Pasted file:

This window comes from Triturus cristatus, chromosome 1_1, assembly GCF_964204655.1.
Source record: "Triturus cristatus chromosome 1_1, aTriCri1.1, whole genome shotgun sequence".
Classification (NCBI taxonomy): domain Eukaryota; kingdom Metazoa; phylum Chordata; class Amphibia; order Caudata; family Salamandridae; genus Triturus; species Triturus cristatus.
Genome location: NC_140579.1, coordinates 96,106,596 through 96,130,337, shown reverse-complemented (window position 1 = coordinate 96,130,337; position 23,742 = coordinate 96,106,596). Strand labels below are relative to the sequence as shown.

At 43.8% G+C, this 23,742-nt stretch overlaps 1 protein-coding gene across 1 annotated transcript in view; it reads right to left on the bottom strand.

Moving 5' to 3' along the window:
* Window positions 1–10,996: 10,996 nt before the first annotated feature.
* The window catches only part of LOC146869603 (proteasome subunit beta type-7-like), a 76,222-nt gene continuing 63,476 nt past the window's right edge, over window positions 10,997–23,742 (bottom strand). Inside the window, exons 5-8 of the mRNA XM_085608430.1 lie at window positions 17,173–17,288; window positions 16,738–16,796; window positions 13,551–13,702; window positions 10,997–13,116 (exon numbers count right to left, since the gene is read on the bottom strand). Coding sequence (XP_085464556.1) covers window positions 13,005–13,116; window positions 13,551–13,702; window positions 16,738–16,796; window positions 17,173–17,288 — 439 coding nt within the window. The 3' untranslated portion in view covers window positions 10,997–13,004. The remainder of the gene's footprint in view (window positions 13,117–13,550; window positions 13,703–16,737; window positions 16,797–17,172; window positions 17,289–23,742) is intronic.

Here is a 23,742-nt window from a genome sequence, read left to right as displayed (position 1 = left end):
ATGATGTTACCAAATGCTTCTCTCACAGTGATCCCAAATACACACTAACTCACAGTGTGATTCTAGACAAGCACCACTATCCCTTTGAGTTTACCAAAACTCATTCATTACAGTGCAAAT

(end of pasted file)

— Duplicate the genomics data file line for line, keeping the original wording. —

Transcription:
This window comes from Triturus cristatus, chromosome 1_1, assembly GCF_964204655.1.
Source record: "Triturus cristatus chromosome 1_1, aTriCri1.1, whole genome shotgun sequence".
Classification (NCBI taxonomy): domain Eukaryota; kingdom Metazoa; phylum Chordata; class Amphibia; order Caudata; family Salamandridae; genus Triturus; species Triturus cristatus.
Genome location: NC_140579.1, coordinates 96,106,596 through 96,130,337, shown reverse-complemented (window position 1 = coordinate 96,130,337; position 23,742 = coordinate 96,106,596). Strand labels below are relative to the sequence as shown.

At 43.8% G+C, this 23,742-nt stretch overlaps 1 protein-coding gene across 1 annotated transcript in view; it reads right to left on the bottom strand.

Moving 5' to 3' along the window:
* Window positions 1–10,996: 10,996 nt before the first annotated feature.
* The window catches only part of LOC146869603 (proteasome subunit beta type-7-like), a 76,222-nt gene continuing 63,476 nt past the window's right edge, over window positions 10,997–23,742 (bottom strand). Inside the window, exons 5-8 of the mRNA XM_085608430.1 lie at window positions 17,173–17,288; window positions 16,738–16,796; window positions 13,551–13,702; window positions 10,997–13,116 (exon numbers count right to left, since the gene is read on the bottom strand). Coding sequence (XP_085464556.1) covers window positions 13,005–13,116; window positions 13,551–13,702; window positions 16,738–16,796; window positions 17,173–17,288 — 439 coding nt within the window. The 3' untranslated portion in view covers window positions 10,997–13,004. The remainder of the gene's footprint in view (window positions 13,117–13,550; window positions 13,703–16,737; window positions 16,797–17,172; window positions 17,289–23,742) is intronic.

Here is a 23,742-nt window from a genome sequence, read left to right as displayed (position 1 = left end):
ATGATGTTACCAAATGCTTCTCTCACAGTGATCCCAAATACACACTAACTCACAGTGTGATTCTAGACAAGCACCACTATCCCTTTGAGTTTACCAAAACTCATTCATTACAGTGCAAAT